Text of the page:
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United States Department of Agriculture

Agricultural Research Service

Research Project: EFFECTIVENESS OF WATERSHED LAND-MANAGEMENT PRACTICES TO IMPROVE WATER QUALITY Title: Precipitation data considerations for evaluating subdaily changes in rainless periods due to climate change

Author
item Bonta, James

Submitted to: Journal of Soil and Water Conservation
Publication Type: Peer Reviewed Journal
Publication Acceptance Date: June 27, 2012
Publication Date: May 28, 2013
Repository URL: http://handle.nal.usda.gov/10113/57738
Citation: Bonta, J.V. 2013. Precipitation data considerations for evaluating subdaily changes in rainless periods due to climate change. Journal of Soil and Water Conservation. 68(3)238-253.

Interpretive Summary: Often subdaily precipitation data are lacking for modeling watersheds for conservation investigations of water quality, and the data must be synthesized by computer modeling. Furthermore, precipitation patterns may be undergoing change due to changes in climate. One important element for synthesizing precipitation is the dry times between storms (TBS). Two variables characterize TBS, minimum TBS (MTBS) and average TBS (ATBS) – both vary monthly. Detecting changes in these parameters due to climate are important, but there are issues with depth resolution of precipitation data that must be investigated first to arrive at valid conclusions. Precipitation data having 1-min temporal and 0.25-mm depth resolutions (high resolution data) from the UDSA-Agricultural Research Service, North Appalachian Experimental Watershed (NAEW) at Coshocton, Ohio were used to determine the spatial variability and consistency of estimates over the 425-ha NAEW, and the impacts of “coarsening” the depth resolution of data to 2.54 mm. Additionally, 5-yr periods over the recent 60+ years were evaluated for trends due to climate change. Small spatial scale precipitation data showed consistent MTBS and ATBS long-term values for each month with high resolution data. 60-yr trends for small spatial scale high resolution data are consistent. A coarser data resolution can give generally consistent trend indications for MTBS, but not for ATBS. There is a weak indication that the fall months may be affected by significant shortening of ATBS at the NAEW and in NE Ohio, but more data are needed. The coarse resolution data may not be adequate to characterize TBS and investigate changes due to climate change unless more data manipulation is applied, such as identifying and excluding “dry” times when precipitation may have occurred. Mixed resolution data cannot be used to detect climate changes of dry periods. Much more high quality data are needed to arrive at firm conclusions regarding climate change effects on TBS.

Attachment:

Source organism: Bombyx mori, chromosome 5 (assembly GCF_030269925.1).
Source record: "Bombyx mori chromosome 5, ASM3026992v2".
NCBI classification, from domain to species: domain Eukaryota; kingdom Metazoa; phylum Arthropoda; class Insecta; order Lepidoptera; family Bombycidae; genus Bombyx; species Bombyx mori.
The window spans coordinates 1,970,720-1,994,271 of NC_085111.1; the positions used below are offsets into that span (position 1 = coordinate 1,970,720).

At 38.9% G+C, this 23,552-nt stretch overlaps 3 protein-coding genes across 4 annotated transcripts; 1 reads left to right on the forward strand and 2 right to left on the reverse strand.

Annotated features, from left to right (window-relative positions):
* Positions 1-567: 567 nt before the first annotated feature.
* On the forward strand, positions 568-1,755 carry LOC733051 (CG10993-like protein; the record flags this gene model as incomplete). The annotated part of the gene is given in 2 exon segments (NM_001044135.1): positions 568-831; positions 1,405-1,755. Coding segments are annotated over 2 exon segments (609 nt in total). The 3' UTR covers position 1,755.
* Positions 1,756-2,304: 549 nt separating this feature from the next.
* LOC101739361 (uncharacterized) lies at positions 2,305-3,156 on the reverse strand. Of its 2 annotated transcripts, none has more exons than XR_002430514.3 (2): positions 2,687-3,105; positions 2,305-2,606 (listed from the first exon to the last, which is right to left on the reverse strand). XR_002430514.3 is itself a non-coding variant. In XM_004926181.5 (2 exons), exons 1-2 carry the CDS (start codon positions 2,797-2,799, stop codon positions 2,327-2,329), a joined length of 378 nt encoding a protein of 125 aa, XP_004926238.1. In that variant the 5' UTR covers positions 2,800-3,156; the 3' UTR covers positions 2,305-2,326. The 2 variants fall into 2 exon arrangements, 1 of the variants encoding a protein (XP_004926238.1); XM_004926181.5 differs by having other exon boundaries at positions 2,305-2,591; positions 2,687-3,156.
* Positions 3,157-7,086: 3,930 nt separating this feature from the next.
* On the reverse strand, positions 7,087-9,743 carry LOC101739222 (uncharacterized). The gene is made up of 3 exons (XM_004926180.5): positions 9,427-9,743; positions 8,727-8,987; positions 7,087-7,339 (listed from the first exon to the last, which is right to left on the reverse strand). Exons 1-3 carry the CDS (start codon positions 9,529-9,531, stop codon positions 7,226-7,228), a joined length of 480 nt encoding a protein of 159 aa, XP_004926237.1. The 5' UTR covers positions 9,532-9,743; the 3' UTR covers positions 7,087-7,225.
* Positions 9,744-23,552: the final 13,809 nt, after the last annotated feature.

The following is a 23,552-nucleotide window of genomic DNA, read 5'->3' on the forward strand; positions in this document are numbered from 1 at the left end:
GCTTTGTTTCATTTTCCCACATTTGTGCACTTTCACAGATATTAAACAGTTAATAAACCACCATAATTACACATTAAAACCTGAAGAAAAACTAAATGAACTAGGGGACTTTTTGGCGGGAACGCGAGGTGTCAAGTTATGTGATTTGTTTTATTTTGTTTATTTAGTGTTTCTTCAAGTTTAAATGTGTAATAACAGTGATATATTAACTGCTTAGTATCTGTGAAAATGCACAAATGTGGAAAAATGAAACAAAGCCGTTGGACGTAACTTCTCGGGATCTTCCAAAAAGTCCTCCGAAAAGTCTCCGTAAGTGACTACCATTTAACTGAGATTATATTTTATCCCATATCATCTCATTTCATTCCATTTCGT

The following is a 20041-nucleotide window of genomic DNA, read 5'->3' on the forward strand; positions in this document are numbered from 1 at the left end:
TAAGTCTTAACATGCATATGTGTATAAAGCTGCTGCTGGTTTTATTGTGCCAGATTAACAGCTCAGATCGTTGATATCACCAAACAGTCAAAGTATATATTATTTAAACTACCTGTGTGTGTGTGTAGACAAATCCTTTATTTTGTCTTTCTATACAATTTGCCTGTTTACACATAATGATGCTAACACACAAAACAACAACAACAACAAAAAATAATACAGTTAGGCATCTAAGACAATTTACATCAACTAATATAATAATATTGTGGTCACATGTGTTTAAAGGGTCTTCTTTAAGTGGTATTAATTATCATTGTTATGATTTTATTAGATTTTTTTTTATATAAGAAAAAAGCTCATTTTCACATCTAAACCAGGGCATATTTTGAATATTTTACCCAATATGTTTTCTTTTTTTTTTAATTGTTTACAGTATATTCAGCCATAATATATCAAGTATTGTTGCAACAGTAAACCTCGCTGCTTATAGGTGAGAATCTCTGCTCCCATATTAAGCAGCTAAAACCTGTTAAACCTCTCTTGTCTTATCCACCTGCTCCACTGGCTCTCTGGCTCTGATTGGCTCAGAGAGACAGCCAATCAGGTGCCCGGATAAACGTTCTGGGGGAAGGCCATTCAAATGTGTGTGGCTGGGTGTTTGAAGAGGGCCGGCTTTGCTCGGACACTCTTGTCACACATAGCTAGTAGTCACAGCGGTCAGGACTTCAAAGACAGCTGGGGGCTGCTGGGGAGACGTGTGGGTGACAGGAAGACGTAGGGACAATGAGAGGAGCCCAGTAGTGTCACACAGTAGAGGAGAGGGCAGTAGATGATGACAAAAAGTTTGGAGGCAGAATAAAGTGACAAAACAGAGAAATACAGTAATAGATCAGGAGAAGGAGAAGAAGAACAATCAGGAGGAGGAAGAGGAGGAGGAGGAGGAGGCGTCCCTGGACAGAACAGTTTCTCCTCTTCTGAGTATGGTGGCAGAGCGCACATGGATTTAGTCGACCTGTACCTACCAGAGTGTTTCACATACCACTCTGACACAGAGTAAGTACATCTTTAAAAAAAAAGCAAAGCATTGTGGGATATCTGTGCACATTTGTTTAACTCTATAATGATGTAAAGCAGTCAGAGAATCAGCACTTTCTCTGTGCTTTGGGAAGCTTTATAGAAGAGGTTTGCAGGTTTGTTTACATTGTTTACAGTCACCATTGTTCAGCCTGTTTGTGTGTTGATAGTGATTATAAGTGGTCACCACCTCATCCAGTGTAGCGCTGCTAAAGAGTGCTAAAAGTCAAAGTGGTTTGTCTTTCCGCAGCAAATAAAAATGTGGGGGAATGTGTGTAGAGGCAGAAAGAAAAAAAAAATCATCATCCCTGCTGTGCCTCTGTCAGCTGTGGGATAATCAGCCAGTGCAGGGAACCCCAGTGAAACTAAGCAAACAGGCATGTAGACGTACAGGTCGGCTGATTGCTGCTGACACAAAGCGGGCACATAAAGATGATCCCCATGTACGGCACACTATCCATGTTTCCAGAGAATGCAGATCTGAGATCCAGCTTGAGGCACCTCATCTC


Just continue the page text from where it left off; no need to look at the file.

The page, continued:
Technical Abstract: Quantifying magnitudes and frequencies of rainless times between storms (TBS), or storm occurrence, is required for generating continuous sequences of precipitation for modeling inputs to small watershed models for conservation studies. Two parameters characterize TBS, minimum TBS (MTBS) and average TBS (ATBS) – both vary monthly and are calculated by assuming TBS follows an exponential distribution. Detecting changes in these parameters due to climate is important for precipitation and climate studies at short time and small spatial scales, but there are issues with depth resolution of precipitation data that must first be investigated. Precipitation data having 1-min temporal and 0.25-mm depth resolutions from the UDSA-Agricultural Research Service, North Appalachian Experimental Watershed (NAEW) at Coshocton, Ohio were used to determine the spatial variability and consistency of estimates over the 425-ha facility, and the impacts of “coarsening” the depth resolution of data 10 times to 2.54 mm. The magnitudes and trends of changes in MTBS and ATBS are determined for 3 rain gauges over the NAEW, and extended to other gauges in the Ohio region. Approximately 5800 parameter pairs were computed for different data configurations. Small spatial scale, NAEW high resolution precipitation data, shows consistent MTBS and ATBS long-term values for each month, but more variability in estimates for MTBS than ATBS. Climate-change trends for MTBS and ATBS are not apparent and generally consistent for different NAEW gauges, except for Nov when all gauges were consistently significant for ATBS. There is a weak indication that the fall months may be affected by significant shortening of ATBS at the NAEW and in NE Ohio due to climate change, but more data are needed. An imposed coarser NAEW data resolution results in consistent no-trend indications for MTBS, but not for ATBS. The coarse resolution data may not be adequate to characterize TBS for investigating changes due to climate change unless more data preparation is performed, such as identifying and excluding “dry” times when precipitation may have occurred. Precipitation records with mixed resolution data cannot be used to detect climate changes of dry periods. More data and data preparation are needed to arrive at firm conclusions regarding climate change effects on TBS in Ohio.

Last Modified: 9/1/2014
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